Over under terraces, Molong 3 East Design Principles
Over under terraces, Molonglo 3 East Design Principles. RobertsDay. Design Principles, Molonglo 3 East, February 2021, 212.

multi-use multi-unit apartment

Multi-unit apartment sites are to be generally four to eight stories.

The bulk and massing of these sites is controlled through the subdivision and mandatory at-grade side setbacks. The smaller footprints enable the buildings to step down the topography to provide equitable views.

RobertsDay, Design Principles, Molonglo 3 East, February 2021, 212.
Mixed-use multi-unit apartment. Molonglo 3 innovation. RobertsDay, Design Principles, Molonglo 3 East, February 2021, 212.

WSP, Options Report, Jul 2020

WSP, Options Report, Molonglo 3 East Planning and Infrastructure Study, July 2020

Topography

Best Use of the Land

Maintaining where possible natural gradients for roads and development
DDA compliance will be required and needs to be considered on paths and pedestrian routes
– Minimising large excavations of cut but where required achieving cut to fill balance
Gradients vary across with majority greater than 8% and in areas in excess of 15%.
Max road gradient for buses 8%
Max road gradient local streets 12.5%.
– Vegetation such as woodlands and environmentally sensitive areas and heritage areas to consideration earthworks and development of lots / roads and infrastructure – how much is cleared or maintained and kept?
By encouraging trails for walkers, bikes and horses, safety with regards to alignment will need to be considered with adequate gradients and steep falls close to features such as Coppins Creek and the Molonglo River / River Corridor.

Corridor Coppins Creek

– Engineering to be sympathetic to the natural state of the creek and maintain the natural features
– Preservation of the river corridor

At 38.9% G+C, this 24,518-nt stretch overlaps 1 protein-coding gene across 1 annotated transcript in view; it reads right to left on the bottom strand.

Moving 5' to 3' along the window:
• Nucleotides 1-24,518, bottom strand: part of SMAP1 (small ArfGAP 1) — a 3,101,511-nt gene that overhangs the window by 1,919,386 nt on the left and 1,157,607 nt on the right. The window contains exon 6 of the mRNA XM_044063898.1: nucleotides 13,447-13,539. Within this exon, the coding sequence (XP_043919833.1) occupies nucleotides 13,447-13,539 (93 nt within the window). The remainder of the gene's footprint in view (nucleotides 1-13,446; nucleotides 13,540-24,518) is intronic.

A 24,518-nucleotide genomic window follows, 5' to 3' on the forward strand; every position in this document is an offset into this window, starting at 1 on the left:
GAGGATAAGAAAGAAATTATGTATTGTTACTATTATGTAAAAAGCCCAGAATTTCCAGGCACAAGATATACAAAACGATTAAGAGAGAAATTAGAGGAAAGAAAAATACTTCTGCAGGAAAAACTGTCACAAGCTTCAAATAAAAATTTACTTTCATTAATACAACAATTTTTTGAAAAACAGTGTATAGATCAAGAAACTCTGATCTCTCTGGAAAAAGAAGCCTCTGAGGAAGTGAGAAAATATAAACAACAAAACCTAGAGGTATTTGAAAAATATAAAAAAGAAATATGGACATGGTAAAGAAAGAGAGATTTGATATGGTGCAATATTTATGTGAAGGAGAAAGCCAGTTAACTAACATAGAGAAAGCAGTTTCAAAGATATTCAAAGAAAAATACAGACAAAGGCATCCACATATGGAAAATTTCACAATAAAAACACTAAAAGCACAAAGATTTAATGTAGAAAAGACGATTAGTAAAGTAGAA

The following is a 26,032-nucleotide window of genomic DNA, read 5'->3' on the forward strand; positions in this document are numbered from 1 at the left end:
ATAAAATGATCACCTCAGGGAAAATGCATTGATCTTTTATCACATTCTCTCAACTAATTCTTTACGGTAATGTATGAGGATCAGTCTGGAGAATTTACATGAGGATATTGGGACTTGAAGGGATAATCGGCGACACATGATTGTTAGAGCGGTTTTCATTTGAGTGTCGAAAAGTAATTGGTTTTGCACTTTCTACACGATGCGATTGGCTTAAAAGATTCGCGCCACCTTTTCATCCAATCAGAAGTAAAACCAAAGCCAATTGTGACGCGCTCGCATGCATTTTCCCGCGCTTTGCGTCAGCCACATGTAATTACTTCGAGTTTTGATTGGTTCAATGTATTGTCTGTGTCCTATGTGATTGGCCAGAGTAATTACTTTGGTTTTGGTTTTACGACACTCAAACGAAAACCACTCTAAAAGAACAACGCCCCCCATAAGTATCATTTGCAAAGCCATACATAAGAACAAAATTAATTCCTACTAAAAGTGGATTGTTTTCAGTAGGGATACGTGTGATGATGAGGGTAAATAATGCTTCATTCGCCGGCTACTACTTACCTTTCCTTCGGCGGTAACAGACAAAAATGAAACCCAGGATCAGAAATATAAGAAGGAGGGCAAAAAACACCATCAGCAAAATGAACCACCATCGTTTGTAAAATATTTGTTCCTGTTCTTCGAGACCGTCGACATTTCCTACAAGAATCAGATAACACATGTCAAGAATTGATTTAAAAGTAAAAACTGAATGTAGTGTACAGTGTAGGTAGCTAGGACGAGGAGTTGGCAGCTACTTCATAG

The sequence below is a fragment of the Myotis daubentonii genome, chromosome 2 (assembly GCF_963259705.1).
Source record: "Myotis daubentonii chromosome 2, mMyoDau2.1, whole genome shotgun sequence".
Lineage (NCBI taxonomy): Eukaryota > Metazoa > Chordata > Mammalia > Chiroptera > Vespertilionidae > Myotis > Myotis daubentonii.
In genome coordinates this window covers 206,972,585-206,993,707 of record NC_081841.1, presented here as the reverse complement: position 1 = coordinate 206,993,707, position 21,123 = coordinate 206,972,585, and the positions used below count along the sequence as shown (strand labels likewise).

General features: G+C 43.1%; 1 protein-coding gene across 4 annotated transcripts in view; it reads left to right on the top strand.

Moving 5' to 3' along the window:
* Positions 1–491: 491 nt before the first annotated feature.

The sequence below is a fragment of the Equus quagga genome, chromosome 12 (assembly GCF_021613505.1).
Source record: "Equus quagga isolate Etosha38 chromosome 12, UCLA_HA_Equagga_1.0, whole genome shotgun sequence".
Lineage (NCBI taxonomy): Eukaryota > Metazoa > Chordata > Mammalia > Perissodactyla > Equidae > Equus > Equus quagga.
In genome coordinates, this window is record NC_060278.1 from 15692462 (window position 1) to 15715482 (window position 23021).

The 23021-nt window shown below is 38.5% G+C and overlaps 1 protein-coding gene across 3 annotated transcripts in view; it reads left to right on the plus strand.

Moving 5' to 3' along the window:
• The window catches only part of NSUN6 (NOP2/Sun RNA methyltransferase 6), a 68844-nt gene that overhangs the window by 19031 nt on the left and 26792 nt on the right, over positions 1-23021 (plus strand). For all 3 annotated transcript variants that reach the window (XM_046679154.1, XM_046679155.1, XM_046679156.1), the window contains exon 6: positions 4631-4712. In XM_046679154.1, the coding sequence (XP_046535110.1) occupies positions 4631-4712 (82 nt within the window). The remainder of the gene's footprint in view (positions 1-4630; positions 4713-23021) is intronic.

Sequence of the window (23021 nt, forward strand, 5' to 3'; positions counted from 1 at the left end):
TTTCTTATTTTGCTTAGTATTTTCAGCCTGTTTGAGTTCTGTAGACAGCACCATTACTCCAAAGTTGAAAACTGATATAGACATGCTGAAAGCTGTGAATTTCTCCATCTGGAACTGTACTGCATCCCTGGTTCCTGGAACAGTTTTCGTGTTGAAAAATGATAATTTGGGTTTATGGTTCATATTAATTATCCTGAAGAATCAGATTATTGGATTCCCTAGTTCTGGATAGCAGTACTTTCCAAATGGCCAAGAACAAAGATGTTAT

– Activation of the river corridor and linking previous stages of development along the corridor to the public such as the Namarag Reserve.
– Adequate crossing points for both walkers / riders and vehicles
– Maintaining quality of water within the creek and provide betterment (WSUD principles) where possible
– Potential flooding from Coppins Creek to the proposed surrounding development areas to be considered
– Encroachment within the Coppins Creek flood plain

WSP, Options Report, Molonglo 3 East Planning and Infrastructure Study, July 2020, 264.

RobertsDay, Background Report, May 2020

source: RobertsDay, Background Report Review, Molonglo 3 East, May 2020

TOPOGRAPHY

Southwest of the Molonglo River the site is characterised by mainly undulating land with isolated moderately inclined rolling hills. To the northeast of the river the topography is mainly gently undulating and also has areas of isolated moderately inclined rolling hills. In the north western portion of the site, the Molonglo River is sinuous and deeply incised with the lowest elevation in the study area of 470m. The steepest slopes in the study area are found along the northern reaches of the river with large rocky bluffs up to 60m high and slopes of about 40°.

RobertsDay, Background Report Review, Molonglo 3 East, May 2020, 131.

Landscape and open space principles

• Development responds to topography of the area by minimising cut and fill, responding to key features and minimising the visual impacts of development
• Appropriate buffer areas provided next to existing major roads and development
• River corridor is recognised as an important natural asset to ACT region
• Provision of open space along the Molonglo River, with a balanced range of recreational activities provided appropriate to character of the area
Playing fields provided in central locations, typically co-located with schools to optimise access and usage
• Provision will be made for open space links between Stromlo Forest Park, Molonglo River corridor and the Canberra International Arboretum and Gardens suitable for equestrian, cycling and pedestrian use.

RobertsDay, Background Report Review, Molonglo 3 East, May 2020, 135.

The site is characterised by significant topography, with an elevation difference of over 100m between the lowest point in Coppins Creek to the highest hilltop on the eastern side of the site.

There are distinct hilltops throughout the site that provide opportunities for broad views to the Molonglo River and the mountains. These hilltops present challenges in the large quantity of south facing slope, which cover around 40% of developable area. Within the Estate Development Code, south facing slope puts a limitation on the minimum size of blocks permissible with the existing block compliance tables.

RobertsDay, Background Report Review, Molonglo 3 East, May 2020, 135.